Civics: The current custom in journalism holds that whatever the National Institutes of Health’s Anthony Fauci calls misinformation is, by fiat, medical misinformation. Until Fauci changes his mind, that is.

Paul Thacker:

Early in the pandemic, Fauci argued that masks provide “some slight benefit” and recommended against wearing masks, however, he became much more aggressively pro-mask, after he made disagreeing with everything-Trump part of his medical agenda. Since Fauci became a clear Trump opponent, reporters have dutifully lined up to support him, a process that influences rather than informs public health debates.

Numerous experts continue to question mask efficacy, despite many science writers turning COVID-19 virtue signaling into a Twitter art form. “We established the need for evidence-based medicine forty years ago,” said Dr. Carl Heneghan, an epidemiologist and professor of evidence-based medicine at Oxford University. Heneghan pointed me to the Cochrane Review of masks that found no evidence that masks reduce respiratory viral infections.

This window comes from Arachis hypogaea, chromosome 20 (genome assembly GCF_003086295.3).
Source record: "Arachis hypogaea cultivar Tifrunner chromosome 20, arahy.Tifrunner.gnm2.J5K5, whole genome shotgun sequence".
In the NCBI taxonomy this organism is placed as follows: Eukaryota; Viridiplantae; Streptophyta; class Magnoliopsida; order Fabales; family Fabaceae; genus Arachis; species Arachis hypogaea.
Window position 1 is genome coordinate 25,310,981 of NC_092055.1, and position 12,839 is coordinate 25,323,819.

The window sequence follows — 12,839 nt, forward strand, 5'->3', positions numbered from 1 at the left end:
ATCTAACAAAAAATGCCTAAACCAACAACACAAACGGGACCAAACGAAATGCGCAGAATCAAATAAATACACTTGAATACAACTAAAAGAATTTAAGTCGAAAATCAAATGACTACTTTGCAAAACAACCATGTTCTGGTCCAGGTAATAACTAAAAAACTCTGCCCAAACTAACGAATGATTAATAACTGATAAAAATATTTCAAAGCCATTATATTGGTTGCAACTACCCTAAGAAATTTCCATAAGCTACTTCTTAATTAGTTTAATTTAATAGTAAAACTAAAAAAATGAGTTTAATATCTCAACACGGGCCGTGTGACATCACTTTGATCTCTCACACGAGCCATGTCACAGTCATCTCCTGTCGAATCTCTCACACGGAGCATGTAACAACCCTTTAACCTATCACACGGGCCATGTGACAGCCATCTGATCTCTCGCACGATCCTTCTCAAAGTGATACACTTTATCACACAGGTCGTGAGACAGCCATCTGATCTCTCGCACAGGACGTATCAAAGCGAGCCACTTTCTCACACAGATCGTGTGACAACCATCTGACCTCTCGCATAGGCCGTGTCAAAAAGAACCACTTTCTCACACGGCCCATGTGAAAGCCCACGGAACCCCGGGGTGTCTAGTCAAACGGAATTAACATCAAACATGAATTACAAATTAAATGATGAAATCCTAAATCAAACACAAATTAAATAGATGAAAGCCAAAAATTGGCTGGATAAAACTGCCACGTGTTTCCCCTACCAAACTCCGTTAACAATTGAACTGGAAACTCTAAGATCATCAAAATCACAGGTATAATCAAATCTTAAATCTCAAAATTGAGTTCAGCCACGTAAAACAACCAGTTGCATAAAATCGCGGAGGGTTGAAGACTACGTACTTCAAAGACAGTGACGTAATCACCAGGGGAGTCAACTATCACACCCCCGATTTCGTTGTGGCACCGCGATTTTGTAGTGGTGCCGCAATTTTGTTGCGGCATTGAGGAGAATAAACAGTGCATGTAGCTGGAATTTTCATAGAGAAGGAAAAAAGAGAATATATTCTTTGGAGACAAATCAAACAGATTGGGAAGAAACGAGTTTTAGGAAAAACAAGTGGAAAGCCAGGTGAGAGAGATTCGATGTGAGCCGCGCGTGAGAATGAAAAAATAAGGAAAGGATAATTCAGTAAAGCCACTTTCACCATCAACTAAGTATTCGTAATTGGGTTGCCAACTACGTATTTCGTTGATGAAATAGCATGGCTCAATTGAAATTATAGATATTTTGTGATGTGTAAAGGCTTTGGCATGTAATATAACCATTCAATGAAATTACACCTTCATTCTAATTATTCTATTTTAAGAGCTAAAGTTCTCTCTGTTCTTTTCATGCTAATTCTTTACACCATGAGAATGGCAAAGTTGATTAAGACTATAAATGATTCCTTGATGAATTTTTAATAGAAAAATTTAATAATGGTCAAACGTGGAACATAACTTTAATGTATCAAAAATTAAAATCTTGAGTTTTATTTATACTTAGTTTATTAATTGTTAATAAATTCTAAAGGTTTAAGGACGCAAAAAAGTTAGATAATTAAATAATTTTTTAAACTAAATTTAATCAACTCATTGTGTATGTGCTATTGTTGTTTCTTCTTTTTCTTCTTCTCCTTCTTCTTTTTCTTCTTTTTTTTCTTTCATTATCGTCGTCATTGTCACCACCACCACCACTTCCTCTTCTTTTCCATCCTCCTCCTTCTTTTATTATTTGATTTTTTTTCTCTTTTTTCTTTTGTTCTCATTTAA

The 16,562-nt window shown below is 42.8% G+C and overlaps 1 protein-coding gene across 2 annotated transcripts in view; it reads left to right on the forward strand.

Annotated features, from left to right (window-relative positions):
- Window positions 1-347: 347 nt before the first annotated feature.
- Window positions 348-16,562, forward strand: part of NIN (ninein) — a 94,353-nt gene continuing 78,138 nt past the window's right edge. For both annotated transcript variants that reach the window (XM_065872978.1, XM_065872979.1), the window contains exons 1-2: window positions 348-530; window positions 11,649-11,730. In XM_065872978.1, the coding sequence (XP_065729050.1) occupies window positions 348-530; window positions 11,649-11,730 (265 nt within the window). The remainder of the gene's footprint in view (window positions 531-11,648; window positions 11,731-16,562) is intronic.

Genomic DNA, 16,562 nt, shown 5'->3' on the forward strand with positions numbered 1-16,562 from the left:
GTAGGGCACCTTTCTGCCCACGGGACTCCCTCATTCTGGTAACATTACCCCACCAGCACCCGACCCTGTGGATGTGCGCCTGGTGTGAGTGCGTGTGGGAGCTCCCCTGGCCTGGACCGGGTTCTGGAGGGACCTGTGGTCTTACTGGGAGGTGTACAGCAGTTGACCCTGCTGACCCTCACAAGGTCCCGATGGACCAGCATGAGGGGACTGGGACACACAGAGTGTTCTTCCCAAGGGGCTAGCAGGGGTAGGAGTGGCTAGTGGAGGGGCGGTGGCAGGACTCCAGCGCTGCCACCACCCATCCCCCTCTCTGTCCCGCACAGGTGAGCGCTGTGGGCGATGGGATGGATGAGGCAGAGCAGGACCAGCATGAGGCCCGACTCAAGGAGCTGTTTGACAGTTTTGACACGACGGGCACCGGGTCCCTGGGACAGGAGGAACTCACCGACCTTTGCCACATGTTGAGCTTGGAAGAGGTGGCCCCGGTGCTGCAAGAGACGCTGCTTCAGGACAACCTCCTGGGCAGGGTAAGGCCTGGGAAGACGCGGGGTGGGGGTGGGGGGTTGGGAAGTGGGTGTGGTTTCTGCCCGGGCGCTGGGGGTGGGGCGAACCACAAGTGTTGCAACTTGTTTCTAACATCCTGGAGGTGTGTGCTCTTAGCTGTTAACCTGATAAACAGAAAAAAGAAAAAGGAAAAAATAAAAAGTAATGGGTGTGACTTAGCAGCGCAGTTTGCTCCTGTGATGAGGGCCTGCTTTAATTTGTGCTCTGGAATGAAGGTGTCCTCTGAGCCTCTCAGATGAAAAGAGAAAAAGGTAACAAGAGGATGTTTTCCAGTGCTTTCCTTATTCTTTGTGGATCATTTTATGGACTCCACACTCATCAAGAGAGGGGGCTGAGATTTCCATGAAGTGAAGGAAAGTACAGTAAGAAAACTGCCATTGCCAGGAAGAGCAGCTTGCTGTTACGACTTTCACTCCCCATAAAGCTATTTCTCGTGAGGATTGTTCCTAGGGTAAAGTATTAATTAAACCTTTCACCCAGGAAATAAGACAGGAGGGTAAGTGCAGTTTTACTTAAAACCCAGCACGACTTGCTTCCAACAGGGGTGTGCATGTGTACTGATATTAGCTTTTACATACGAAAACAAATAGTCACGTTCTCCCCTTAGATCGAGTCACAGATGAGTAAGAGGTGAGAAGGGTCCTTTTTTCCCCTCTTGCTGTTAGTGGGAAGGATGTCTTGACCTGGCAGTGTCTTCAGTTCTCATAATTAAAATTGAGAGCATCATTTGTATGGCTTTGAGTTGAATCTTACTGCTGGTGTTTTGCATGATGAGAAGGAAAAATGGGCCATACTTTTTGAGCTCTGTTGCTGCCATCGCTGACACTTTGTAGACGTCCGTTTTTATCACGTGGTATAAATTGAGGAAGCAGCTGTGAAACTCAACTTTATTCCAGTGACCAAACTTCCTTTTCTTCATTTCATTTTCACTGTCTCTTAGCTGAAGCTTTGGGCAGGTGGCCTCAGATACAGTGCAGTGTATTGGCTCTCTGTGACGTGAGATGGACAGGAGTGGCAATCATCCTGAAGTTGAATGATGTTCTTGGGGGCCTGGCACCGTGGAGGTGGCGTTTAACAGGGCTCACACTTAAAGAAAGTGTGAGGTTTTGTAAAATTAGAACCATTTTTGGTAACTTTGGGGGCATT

He added that the pandemic created an environment in which these results were ignored, even as low-quality studies were elevated if they found results that showed masks worked. For example, The Lancet published a June 2020 paper that concluded masks caused a huge reduction in infection risk. Around this same time, by an ad hoc group of researchers published a preprint that found a similar 80% reduction of infections with masks, leading to coverage in multiple media outlets.
“It sounds too good to be true,” reported Vanity Fair, announcing masks would cause COVID-19 infections to plunge. “But a compelling new study and computer model provide fresh evidence for a simple solution to help us emerge from this nightmarish lockdown.”
Heneghan said Vanity Fair got it right in the first sentence: It sounds too good to be true.